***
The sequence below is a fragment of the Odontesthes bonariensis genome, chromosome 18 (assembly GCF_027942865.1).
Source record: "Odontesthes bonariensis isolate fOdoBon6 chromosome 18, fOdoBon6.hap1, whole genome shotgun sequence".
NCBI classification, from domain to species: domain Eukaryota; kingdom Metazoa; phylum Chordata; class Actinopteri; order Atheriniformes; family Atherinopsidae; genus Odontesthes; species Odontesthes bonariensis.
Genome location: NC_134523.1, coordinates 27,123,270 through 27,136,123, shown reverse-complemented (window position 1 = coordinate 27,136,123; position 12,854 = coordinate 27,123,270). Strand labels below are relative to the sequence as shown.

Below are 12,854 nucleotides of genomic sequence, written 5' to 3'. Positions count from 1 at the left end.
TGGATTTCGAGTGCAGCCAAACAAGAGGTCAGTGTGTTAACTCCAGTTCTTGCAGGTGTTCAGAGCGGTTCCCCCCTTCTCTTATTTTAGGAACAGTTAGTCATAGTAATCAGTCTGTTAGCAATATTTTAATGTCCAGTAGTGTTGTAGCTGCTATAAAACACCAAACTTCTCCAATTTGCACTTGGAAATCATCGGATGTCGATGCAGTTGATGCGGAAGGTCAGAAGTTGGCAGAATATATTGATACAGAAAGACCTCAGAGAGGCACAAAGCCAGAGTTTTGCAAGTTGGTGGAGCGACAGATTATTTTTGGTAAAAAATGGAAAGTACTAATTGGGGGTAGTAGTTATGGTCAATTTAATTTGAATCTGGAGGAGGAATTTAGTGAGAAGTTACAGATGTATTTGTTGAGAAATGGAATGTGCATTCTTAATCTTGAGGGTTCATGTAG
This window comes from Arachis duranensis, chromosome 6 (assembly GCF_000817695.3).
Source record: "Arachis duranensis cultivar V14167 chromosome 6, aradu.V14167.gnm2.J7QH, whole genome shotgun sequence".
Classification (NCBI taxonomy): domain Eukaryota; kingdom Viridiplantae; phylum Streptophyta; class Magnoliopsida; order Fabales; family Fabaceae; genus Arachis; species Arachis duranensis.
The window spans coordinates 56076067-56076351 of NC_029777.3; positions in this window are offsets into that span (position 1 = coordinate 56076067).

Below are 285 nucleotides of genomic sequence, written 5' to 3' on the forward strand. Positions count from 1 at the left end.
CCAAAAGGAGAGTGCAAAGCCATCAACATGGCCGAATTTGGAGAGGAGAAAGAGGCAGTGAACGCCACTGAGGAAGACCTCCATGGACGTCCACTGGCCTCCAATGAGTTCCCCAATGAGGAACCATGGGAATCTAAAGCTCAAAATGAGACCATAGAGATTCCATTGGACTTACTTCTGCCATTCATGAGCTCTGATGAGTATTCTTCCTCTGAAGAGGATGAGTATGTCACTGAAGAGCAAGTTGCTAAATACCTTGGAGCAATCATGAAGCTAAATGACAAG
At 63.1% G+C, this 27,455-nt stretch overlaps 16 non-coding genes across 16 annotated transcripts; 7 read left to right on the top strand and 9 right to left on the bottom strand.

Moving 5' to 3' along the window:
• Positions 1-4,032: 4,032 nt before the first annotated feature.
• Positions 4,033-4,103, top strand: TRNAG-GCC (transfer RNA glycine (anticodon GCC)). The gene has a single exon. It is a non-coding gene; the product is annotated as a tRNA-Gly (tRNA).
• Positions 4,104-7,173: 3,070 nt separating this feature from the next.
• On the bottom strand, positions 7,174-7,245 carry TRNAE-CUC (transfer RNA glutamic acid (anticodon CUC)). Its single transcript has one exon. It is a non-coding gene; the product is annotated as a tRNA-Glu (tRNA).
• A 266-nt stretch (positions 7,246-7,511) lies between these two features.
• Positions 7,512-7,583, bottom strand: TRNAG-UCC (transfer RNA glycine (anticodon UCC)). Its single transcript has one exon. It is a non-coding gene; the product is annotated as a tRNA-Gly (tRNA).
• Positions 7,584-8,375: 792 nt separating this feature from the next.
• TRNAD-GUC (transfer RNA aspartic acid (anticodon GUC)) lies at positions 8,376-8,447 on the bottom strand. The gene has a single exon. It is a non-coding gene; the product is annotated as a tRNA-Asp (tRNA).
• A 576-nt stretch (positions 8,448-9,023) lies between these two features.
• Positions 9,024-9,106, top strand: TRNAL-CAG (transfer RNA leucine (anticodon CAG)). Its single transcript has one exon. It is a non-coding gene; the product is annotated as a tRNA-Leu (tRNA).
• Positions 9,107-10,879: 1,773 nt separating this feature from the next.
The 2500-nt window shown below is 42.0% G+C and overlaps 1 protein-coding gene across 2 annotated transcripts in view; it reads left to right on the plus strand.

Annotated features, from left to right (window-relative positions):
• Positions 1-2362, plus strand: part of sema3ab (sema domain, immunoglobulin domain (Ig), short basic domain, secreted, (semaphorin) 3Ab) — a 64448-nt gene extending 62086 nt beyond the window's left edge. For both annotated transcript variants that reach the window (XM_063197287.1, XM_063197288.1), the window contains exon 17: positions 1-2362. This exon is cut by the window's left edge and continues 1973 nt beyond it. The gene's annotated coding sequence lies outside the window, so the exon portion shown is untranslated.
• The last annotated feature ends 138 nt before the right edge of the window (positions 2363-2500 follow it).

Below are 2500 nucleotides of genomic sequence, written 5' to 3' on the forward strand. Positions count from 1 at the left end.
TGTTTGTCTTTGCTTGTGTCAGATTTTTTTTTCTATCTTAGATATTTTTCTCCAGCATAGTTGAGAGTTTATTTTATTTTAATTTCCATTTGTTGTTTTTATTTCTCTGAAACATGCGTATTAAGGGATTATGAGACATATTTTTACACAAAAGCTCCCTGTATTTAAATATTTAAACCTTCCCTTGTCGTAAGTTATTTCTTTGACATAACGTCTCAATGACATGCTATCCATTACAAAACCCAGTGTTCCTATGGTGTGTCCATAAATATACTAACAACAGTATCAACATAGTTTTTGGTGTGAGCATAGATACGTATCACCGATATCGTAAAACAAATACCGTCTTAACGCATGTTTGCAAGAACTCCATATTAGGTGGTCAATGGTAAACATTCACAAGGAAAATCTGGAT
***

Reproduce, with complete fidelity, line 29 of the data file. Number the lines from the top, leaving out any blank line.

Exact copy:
• The last annotated feature ends 138 nt before the right edge of the window (positions 2363-2500 follow it).